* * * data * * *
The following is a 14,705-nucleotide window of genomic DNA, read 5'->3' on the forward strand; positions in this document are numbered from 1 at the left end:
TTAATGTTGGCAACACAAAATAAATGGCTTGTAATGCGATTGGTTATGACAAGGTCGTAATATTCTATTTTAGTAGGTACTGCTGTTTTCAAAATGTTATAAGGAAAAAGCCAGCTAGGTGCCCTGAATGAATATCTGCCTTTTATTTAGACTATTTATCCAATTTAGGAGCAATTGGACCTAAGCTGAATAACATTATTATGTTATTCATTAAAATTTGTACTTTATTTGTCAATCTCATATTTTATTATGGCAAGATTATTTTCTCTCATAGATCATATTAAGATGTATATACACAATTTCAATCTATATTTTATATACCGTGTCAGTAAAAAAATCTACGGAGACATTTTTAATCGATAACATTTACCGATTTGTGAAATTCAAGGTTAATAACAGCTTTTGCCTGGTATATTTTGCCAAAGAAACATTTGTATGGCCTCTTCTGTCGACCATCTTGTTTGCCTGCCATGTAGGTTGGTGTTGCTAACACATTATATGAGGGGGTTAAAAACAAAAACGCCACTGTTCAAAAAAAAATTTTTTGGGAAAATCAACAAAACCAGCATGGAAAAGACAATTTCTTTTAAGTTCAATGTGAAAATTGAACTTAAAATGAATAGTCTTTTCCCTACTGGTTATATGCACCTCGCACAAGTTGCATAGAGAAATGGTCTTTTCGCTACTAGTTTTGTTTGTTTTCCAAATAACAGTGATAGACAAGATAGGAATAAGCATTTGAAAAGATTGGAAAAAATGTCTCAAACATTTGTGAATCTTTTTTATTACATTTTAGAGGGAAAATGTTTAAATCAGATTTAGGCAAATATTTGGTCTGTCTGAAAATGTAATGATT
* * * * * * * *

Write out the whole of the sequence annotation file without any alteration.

The following is a 14,705-nucleotide window of genomic DNA, read 5'->3' on the forward strand; positions in this document are numbered from 1 at the left end:
TTAATGTTGGCAACACAAAATAAATGGCTTGTAATGCGATTGGTTATGACAAGGTCGTAATATTCTATTTTAGTAGGTACTGCTGTTTTCAAAATGTTATAAGGAAAAAGCCAGCTAGGTGCCCTGAATGAATATCTGCCTTTTATTTAGACTATTTATCCAATTTAGGAGCAATTGGACCTAAGCTGAATAACATTATTATGTTATTCATTAAAATTTGTACTTTATTTGTCAATCTCATATTTTATTATGGCAAGATTATTTTCTCTCATAGATCATATTAAGATGTATATACACAATTTCAATCTATATTTTATATACCGTGTCAGTAAAAAAATCTACGGAGACATTTTTAATCGATAACATTTACCGATTTGTGAAATTCAAGGTTAATAACAGCTTTTGCCTGGTATATTTTGCCAAAGAAACATTTGTATGGCCTCTTCTGTCGACCATCTTGTTTGCCTGCCATGTAGGTTGGTGTTGCTAACACATTATATGAGGGGGTTAAAAACAAAAACGCCACTGTTCAAAAAAAAATTTTTTGGGAAAATCAACAAAACCAGCATGGAAAAGACAATTTCTTTTAAGTTCAATGTGAAAATTGAACTTAAAATGAATAGTCTTTTCCCTACTGGTTATATGCACCTCGCACAAGTTGCATAGAGAAATGGTCTTTTCGCTACTAGTTTTGTTTGTTTTCCAAATAACAGTGATAGACAAGATAGGAATAAGCATTTGAAAAGATTGGAAAAAATGTCTCAAACATTTGTGAATCTTTTTTATTACATTTTAGAGGGAAAATGTTTAAATCAGATTTAGGCAAATATTTGGTCTGTCTGAAAATGTAATGATT